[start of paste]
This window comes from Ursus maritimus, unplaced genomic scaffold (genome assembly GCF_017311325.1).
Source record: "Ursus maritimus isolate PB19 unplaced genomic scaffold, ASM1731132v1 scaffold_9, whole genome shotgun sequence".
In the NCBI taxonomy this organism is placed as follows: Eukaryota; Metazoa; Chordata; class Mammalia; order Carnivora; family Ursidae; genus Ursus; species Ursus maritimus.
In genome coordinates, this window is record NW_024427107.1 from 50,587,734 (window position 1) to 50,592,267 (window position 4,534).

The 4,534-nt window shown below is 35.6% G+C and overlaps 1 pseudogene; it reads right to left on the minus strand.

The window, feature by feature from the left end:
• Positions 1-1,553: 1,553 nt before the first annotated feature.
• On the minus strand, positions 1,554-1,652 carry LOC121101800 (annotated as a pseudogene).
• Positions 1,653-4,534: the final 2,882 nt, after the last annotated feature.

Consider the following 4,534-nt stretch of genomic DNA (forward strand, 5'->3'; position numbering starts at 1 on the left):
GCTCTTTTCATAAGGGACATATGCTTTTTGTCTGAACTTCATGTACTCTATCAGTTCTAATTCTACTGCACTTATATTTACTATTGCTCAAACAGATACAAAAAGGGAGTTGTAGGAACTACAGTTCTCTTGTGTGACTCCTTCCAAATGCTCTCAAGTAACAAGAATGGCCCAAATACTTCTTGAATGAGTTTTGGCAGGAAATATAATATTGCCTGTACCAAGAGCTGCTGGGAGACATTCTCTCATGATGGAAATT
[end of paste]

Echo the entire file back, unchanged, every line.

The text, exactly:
This window comes from Ursus maritimus, unplaced genomic scaffold (genome assembly GCF_017311325.1).
Source record: "Ursus maritimus isolate PB19 unplaced genomic scaffold, ASM1731132v1 scaffold_9, whole genome shotgun sequence".
In the NCBI taxonomy this organism is placed as follows: Eukaryota; Metazoa; Chordata; class Mammalia; order Carnivora; family Ursidae; genus Ursus; species Ursus maritimus.
In genome coordinates, this window is record NW_024427107.1 from 50,587,734 (window position 1) to 50,592,267 (window position 4,534).

The 4,534-nt window shown below is 35.6% G+C and overlaps 1 pseudogene; it reads right to left on the minus strand.

The window, feature by feature from the left end:
• Positions 1-1,553: 1,553 nt before the first annotated feature.
• On the minus strand, positions 1,554-1,652 carry LOC121101800 (annotated as a pseudogene).
• Positions 1,653-4,534: the final 2,882 nt, after the last annotated feature.

Consider the following 4,534-nt stretch of genomic DNA (forward strand, 5'->3'; position numbering starts at 1 on the left):
GCTCTTTTCATAAGGGACATATGCTTTTTGTCTGAACTTCATGTACTCTATCAGTTCTAATTCTACTGCACTTATATTTACTATTGCTCAAACAGATACAAAAAGGGAGTTGTAGGAACTACAGTTCTCTTGTGTGACTCCTTCCAAATGCTCTCAAGTAACAAGAATGGCCCAAATACTTCTTGAATGAGTTTTGGCAGGAAATATAATATTGCCTGTACCAAGAGCTGCTGGGAGACATTCTCTCATGATGGAAATT